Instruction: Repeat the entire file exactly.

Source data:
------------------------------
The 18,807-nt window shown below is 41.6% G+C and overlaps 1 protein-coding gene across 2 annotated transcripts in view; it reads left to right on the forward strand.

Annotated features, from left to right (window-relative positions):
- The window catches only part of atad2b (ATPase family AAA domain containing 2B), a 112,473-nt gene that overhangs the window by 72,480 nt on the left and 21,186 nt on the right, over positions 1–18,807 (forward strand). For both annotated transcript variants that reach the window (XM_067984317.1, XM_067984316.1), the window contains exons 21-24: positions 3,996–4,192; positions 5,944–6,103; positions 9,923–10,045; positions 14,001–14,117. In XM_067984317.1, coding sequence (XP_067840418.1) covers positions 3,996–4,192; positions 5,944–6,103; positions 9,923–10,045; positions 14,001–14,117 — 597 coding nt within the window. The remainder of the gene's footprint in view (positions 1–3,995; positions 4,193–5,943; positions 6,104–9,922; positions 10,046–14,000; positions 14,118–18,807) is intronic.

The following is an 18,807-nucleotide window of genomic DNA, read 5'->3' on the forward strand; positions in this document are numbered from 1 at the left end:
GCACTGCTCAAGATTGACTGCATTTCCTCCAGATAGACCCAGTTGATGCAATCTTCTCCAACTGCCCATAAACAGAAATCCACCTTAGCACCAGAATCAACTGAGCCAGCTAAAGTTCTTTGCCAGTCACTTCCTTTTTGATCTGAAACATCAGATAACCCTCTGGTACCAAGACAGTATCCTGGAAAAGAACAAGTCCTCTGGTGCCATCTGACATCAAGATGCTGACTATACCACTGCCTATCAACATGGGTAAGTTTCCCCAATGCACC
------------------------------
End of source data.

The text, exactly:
The 18,807-nt window shown below is 41.6% G+C and overlaps 1 protein-coding gene across 2 annotated transcripts in view; it reads left to right on the forward strand.

Annotated features, from left to right (window-relative positions):
- The window catches only part of atad2b (ATPase family AAA domain containing 2B), a 112,473-nt gene that overhangs the window by 72,480 nt on the left and 21,186 nt on the right, over positions 1–18,807 (forward strand). For both annotated transcript variants that reach the window (XM_067984317.1, XM_067984316.1), the window contains exons 21-24: positions 3,996–4,192; positions 5,944–6,103; positions 9,923–10,045; positions 14,001–14,117. In XM_067984317.1, coding sequence (XP_067840418.1) covers positions 3,996–4,192; positions 5,944–6,103; positions 9,923–10,045; positions 14,001–14,117 — 597 coding nt within the window. The remainder of the gene's footprint in view (positions 1–3,995; positions 4,193–5,943; positions 6,104–9,922; positions 10,046–14,000; positions 14,118–18,807) is intronic.

The following is an 18,807-nucleotide window of genomic DNA, read 5'->3' on the forward strand; positions in this document are numbered from 1 at the left end:
GCACTGCTCAAGATTGACTGCATTTCCTCCAGATAGACCCAGTTGATGCAATCTTCTCCAACTGCCCATAAACAGAAATCCACCTTAGCACCAGAATCAACTGAGCCAGCTAAAGTTCTTTGCCAGTCACTTCCTTTTTGATCTGAAACATCAGATAACCCTCTGGTACCAAGACAGTATCCTGGAAAAGAACAAGTCCTCTGGTGCCATCTGACATCAAGATGCTGACTATACCACTGCCTATCAACATGGGTAAGTTTCCCCAATGCACC